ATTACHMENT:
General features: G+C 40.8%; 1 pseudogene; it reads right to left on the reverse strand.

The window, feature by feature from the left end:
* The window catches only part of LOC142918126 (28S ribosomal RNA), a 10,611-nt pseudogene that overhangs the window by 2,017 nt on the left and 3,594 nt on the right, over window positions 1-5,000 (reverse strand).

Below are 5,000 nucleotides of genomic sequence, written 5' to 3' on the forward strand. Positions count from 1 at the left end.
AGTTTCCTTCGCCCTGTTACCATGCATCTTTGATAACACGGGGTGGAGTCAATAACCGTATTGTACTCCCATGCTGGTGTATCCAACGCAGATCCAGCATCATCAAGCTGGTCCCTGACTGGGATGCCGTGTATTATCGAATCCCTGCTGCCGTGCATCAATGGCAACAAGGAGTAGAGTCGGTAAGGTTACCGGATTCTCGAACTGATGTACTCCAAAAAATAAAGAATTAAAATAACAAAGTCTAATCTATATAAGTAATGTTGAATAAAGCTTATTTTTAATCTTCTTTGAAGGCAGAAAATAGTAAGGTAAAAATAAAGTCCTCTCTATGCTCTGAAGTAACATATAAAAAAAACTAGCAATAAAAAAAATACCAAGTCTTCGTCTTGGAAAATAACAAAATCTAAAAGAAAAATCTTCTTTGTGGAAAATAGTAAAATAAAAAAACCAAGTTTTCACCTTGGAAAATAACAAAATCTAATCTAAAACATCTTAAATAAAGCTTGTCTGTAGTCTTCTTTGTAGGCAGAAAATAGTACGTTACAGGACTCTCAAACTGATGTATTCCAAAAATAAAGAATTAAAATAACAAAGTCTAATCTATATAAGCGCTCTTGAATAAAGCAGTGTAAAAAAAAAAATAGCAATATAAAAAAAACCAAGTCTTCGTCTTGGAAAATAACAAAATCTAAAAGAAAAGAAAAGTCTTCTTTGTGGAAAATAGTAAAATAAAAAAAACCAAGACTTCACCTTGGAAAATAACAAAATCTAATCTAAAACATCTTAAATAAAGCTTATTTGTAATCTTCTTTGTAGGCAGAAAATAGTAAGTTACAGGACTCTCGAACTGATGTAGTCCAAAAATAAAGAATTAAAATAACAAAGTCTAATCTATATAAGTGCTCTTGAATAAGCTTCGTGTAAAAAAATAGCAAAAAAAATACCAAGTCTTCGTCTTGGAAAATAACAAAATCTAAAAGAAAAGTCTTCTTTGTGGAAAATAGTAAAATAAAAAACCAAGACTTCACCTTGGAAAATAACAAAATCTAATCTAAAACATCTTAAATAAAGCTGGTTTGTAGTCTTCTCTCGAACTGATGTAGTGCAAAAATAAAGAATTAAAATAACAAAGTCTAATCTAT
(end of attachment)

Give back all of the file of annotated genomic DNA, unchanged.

General features: G+C 40.8%; 1 pseudogene; it reads right to left on the reverse strand.

The window, feature by feature from the left end:
* The window catches only part of LOC142918126 (28S ribosomal RNA), a 10,611-nt pseudogene that overhangs the window by 2,017 nt on the left and 3,594 nt on the right, over window positions 1-5,000 (reverse strand).

Below are 5,000 nucleotides of genomic sequence, written 5' to 3' on the forward strand. Positions count from 1 at the left end.
AGTTTCCTTCGCCCTGTTACCATGCATCTTTGATAACACGGGGTGGAGTCAATAACCGTATTGTACTCCCATGCTGGTGTATCCAACGCAGATCCAGCATCATCAAGCTGGTCCCTGACTGGGATGCCGTGTATTATCGAATCCCTGCTGCCGTGCATCAATGGCAACAAGGAGTAGAGTCGGTAAGGTTACCGGATTCTCGAACTGATGTACTCCAAAAAATAAAGAATTAAAATAACAAAGTCTAATCTATATAAGTAATGTTGAATAAAGCTTATTTTTAATCTTCTTTGAAGGCAGAAAATAGTAAGGTAAAAATAAAGTCCTCTCTATGCTCTGAAGTAACATATAAAAAAAACTAGCAATAAAAAAAATACCAAGTCTTCGTCTTGGAAAATAACAAAATCTAAAAGAAAAATCTTCTTTGTGGAAAATAGTAAAATAAAAAAACCAAGTTTTCACCTTGGAAAATAACAAAATCTAATCTAAAACATCTTAAATAAAGCTTGTCTGTAGTCTTCTTTGTAGGCAGAAAATAGTACGTTACAGGACTCTCAAACTGATGTATTCCAAAAATAAAGAATTAAAATAACAAAGTCTAATCTATATAAGCGCTCTTGAATAAAGCAGTGTAAAAAAAAAAATAGCAATATAAAAAAAACCAAGTCTTCGTCTTGGAAAATAACAAAATCTAAAAGAAAAGAAAAGTCTTCTTTGTGGAAAATAGTAAAATAAAAAAAACCAAGACTTCACCTTGGAAAATAACAAAATCTAATCTAAAACATCTTAAATAAAGCTTATTTGTAATCTTCTTTGTAGGCAGAAAATAGTAAGTTACAGGACTCTCGAACTGATGTAGTCCAAAAATAAAGAATTAAAATAACAAAGTCTAATCTATATAAGTGCTCTTGAATAAGCTTCGTGTAAAAAAATAGCAAAAAAAATACCAAGTCTTCGTCTTGGAAAATAACAAAATCTAAAAGAAAAGTCTTCTTTGTGGAAAATAGTAAAATAAAAAACCAAGACTTCACCTTGGAAAATAACAAAATCTAATCTAAAACATCTTAAATAAAGCTGGTTTGTAGTCTTCTCTCGAACTGATGTAGTGCAAAAATAAAGAATTAAAATAACAAAGTCTAATCTAT